It was a controversial program from the outset. In the hunt for terrorists after 9/11, the government required men in the United States from more than 20 Muslim-majority countries to be fingerprinted, photographed and questioned at immigration centers. There is much debate over whether the program succeeded in gathering information about terrorist activities. An estimated 83,000 men came forward, but government officials would not say whether any have been charged with terrorism-related offenses, only that a handful were linked to terrorism.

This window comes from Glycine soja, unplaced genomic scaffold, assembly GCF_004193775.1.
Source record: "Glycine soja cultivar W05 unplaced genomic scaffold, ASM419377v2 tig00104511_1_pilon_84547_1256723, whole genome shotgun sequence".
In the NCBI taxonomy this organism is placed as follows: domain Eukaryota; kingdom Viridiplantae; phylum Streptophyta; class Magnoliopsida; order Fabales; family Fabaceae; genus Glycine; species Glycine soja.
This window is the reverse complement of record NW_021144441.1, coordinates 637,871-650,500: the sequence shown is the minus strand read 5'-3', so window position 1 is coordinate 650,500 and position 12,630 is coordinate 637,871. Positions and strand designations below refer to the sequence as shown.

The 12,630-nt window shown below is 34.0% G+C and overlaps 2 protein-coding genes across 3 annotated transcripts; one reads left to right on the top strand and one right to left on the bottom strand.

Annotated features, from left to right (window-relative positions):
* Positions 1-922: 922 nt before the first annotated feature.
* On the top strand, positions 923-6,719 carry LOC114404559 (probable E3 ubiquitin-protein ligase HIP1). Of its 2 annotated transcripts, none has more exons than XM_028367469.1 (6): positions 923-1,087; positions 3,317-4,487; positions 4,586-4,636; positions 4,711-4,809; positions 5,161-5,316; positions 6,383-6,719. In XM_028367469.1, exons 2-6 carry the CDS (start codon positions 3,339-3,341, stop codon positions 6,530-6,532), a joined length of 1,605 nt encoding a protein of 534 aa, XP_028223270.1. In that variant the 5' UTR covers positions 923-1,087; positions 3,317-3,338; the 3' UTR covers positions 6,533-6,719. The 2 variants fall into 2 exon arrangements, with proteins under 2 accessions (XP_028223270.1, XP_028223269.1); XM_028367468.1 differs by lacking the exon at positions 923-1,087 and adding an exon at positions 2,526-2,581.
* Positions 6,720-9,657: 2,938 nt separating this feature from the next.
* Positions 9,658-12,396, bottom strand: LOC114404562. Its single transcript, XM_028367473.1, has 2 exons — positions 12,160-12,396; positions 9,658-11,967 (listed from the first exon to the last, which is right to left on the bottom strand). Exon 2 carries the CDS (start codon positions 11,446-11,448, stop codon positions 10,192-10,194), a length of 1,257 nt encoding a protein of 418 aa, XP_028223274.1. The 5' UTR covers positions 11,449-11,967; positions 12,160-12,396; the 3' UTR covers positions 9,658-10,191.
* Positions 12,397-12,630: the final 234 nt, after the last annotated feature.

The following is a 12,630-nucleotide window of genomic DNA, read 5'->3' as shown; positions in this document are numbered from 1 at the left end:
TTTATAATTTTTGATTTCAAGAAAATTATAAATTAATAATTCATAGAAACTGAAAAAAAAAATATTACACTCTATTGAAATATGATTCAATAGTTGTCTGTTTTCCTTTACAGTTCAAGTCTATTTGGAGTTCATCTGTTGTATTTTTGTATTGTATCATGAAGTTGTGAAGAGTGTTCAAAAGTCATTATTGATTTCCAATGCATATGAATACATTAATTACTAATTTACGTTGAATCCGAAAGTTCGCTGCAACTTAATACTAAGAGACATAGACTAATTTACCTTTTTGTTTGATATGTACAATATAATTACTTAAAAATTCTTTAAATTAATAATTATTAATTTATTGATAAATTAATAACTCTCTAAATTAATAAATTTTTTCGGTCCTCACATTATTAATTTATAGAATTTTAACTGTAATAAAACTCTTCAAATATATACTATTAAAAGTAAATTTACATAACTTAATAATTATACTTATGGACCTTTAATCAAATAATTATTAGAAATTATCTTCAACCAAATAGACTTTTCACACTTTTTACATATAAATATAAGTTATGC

Eventually, the Department of Homeland Security shifted its resources, and in April 2003 the program, known as Special Registration, was largely suspended and forgotten. Still, for many the program has lived on; roughly 13,000 of the men who stepped forward were placed into deportation proceedings after immigration officers discovered that they were living here without legal status. Among them are men like Kamal, Hassan and Housseine Essaheb, three brothers from Queens who fit only the profile of classic immigrant success, minus the proper paperwork. For them, Special Registration is far from over and could soon exact its toll. (MORE)



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